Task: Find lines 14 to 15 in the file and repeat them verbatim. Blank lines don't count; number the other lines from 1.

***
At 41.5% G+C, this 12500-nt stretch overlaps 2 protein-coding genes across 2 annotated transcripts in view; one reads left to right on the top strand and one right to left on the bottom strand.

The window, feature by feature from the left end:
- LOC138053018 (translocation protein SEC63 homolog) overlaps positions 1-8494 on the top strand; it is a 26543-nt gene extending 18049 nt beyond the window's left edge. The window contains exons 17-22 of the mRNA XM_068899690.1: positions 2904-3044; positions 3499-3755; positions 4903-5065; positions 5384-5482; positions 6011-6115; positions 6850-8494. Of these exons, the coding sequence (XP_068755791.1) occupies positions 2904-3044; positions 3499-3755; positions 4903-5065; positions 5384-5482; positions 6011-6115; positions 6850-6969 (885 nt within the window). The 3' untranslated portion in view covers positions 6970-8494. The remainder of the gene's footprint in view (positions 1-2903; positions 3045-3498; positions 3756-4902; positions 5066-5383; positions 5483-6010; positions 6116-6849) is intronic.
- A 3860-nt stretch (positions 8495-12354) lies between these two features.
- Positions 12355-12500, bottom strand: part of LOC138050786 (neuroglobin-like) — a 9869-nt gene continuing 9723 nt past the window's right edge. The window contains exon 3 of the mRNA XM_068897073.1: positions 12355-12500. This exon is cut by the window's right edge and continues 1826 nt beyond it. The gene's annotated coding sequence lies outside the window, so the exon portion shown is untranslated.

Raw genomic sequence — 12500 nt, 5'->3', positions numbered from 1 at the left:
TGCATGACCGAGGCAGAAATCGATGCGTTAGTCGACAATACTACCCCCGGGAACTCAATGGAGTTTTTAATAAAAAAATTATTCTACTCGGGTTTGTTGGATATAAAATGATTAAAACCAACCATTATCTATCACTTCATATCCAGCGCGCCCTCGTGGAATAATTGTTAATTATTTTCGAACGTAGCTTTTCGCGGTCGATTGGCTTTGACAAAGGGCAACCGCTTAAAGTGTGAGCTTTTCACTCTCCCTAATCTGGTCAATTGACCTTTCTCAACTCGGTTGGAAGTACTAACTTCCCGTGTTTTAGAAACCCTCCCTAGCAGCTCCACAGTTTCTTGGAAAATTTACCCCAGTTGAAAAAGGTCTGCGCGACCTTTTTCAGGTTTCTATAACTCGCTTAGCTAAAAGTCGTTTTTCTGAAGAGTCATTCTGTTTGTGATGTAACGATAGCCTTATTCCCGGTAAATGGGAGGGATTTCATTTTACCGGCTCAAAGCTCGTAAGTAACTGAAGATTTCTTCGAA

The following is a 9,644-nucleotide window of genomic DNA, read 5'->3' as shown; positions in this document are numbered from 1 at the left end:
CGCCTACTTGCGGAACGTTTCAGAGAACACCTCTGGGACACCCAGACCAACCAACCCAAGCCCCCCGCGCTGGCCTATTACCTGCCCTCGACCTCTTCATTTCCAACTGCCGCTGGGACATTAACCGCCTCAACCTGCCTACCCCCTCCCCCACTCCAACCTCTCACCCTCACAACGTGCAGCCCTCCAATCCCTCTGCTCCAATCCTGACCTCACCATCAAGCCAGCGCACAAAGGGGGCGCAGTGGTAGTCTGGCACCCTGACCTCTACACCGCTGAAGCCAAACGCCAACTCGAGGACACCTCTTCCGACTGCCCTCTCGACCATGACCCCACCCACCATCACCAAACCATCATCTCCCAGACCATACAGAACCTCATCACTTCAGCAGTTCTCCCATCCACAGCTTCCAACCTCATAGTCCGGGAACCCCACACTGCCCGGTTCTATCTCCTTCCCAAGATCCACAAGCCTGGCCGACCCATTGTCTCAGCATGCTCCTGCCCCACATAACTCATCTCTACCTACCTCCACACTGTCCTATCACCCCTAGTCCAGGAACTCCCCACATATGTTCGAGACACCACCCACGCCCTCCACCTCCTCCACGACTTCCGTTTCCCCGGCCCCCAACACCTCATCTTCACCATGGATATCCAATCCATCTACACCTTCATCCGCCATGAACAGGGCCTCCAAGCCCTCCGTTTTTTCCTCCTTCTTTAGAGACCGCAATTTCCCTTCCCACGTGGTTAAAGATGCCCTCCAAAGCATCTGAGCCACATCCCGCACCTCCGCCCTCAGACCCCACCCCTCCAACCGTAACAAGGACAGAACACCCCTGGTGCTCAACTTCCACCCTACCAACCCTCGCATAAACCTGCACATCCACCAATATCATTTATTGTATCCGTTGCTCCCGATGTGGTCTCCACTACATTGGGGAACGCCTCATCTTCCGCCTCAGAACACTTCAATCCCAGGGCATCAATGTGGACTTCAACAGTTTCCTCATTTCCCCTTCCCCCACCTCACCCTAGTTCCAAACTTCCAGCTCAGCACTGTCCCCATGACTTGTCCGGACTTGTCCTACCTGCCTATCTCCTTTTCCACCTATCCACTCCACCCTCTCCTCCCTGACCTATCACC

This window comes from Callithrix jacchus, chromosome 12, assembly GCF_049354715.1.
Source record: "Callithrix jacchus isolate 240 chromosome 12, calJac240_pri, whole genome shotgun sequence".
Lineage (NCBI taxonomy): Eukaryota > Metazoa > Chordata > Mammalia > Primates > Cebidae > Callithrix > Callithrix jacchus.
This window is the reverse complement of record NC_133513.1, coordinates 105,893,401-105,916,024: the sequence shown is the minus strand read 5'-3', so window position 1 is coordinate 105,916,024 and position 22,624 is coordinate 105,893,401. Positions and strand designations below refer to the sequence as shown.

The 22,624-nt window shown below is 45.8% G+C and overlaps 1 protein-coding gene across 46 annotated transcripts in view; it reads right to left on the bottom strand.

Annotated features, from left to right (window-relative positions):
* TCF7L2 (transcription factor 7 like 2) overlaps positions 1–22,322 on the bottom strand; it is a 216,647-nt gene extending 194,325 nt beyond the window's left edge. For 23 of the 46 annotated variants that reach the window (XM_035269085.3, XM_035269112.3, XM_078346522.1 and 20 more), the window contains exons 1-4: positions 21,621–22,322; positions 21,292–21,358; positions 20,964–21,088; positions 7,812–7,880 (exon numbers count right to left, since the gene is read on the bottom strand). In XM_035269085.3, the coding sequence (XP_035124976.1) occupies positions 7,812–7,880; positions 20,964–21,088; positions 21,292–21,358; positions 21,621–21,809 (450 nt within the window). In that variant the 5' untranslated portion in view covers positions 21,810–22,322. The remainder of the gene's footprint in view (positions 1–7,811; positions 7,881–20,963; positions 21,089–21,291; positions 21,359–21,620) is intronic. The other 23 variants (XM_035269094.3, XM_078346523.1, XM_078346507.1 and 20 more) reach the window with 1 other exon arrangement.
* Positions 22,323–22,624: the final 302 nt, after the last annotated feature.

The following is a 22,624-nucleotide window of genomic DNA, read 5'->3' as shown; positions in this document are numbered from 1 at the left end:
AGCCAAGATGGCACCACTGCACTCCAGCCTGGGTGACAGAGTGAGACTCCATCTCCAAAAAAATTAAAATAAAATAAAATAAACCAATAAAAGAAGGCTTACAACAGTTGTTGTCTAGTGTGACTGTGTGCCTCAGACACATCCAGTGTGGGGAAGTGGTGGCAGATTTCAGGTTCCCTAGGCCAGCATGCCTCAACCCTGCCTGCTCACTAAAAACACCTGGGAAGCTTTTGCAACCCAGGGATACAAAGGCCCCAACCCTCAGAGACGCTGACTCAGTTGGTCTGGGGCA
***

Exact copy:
The 22,624-nt window shown below is 45.8% G+C and overlaps 1 protein-coding gene across 46 annotated transcripts in view; it reads right to left on the bottom strand.

Annotated features, from left to right (window-relative positions):